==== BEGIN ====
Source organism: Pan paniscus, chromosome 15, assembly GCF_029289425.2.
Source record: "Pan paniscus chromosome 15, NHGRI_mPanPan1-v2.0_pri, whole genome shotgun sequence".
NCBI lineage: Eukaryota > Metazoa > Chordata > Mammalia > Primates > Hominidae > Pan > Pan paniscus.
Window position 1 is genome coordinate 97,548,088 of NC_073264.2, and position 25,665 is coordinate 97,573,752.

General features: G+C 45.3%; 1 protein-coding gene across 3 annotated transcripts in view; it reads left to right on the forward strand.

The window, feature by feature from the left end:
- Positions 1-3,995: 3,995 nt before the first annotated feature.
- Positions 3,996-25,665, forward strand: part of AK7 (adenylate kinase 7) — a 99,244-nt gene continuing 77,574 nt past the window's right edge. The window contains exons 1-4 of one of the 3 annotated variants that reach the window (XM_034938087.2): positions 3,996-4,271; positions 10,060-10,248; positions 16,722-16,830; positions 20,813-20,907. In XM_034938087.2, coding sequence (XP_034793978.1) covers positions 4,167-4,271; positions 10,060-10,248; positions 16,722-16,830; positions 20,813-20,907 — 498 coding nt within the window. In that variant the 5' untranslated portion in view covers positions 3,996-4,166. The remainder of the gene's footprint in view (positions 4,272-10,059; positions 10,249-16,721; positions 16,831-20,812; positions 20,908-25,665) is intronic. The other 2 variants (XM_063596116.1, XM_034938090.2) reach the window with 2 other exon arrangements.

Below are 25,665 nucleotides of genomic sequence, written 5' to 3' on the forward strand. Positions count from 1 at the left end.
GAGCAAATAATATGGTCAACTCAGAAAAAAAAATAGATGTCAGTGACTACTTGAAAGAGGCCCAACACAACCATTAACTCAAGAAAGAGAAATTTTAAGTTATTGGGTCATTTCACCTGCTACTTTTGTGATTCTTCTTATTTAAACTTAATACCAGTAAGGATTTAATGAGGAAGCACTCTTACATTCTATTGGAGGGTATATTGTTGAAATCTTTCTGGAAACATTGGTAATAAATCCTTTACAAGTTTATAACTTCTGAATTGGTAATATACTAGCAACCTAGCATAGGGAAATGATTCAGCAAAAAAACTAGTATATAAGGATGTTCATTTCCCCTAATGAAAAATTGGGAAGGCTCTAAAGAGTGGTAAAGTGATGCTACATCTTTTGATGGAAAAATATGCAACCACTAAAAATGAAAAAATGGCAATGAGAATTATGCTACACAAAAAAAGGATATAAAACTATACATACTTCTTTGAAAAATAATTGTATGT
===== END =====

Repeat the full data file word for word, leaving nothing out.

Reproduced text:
Source organism: Pan paniscus, chromosome 15, assembly GCF_029289425.2.
Source record: "Pan paniscus chromosome 15, NHGRI_mPanPan1-v2.0_pri, whole genome shotgun sequence".
NCBI lineage: Eukaryota > Metazoa > Chordata > Mammalia > Primates > Hominidae > Pan > Pan paniscus.
Window position 1 is genome coordinate 97,548,088 of NC_073264.2, and position 25,665 is coordinate 97,573,752.

General features: G+C 45.3%; 1 protein-coding gene across 3 annotated transcripts in view; it reads left to right on the forward strand.

The window, feature by feature from the left end:
- Positions 1-3,995: 3,995 nt before the first annotated feature.
- Positions 3,996-25,665, forward strand: part of AK7 (adenylate kinase 7) — a 99,244-nt gene continuing 77,574 nt past the window's right edge. The window contains exons 1-4 of one of the 3 annotated variants that reach the window (XM_034938087.2): positions 3,996-4,271; positions 10,060-10,248; positions 16,722-16,830; positions 20,813-20,907. In XM_034938087.2, coding sequence (XP_034793978.1) covers positions 4,167-4,271; positions 10,060-10,248; positions 16,722-16,830; positions 20,813-20,907 — 498 coding nt within the window. In that variant the 5' untranslated portion in view covers positions 3,996-4,166. The remainder of the gene's footprint in view (positions 4,272-10,059; positions 10,249-16,721; positions 16,831-20,812; positions 20,908-25,665) is intronic. The other 2 variants (XM_063596116.1, XM_034938090.2) reach the window with 2 other exon arrangements.

Below are 25,665 nucleotides of genomic sequence, written 5' to 3' on the forward strand. Positions count from 1 at the left end.
GAGCAAATAATATGGTCAACTCAGAAAAAAAAATAGATGTCAGTGACTACTTGAAAGAGGCCCAACACAACCATTAACTCAAGAAAGAGAAATTTTAAGTTATTGGGTCATTTCACCTGCTACTTTTGTGATTCTTCTTATTTAAACTTAATACCAGTAAGGATTTAATGAGGAAGCACTCTTACATTCTATTGGAGGGTATATTGTTGAAATCTTTCTGGAAACATTGGTAATAAATCCTTTACAAGTTTATAACTTCTGAATTGGTAATATACTAGCAACCTAGCATAGGGAAATGATTCAGCAAAAAAACTAGTATATAAGGATGTTCATTTCCCCTAATGAAAAATTGGGAAGGCTCTAAAGAGTGGTAAAGTGATGCTACATCTTTTGATGGAAAAATATGCAACCACTAAAAATGAAAAAATGGCAATGAGAATTATGCTACACAAAAAAAGGATATAAAACTATACATACTTCTTTGAAAAATAATTGTATGT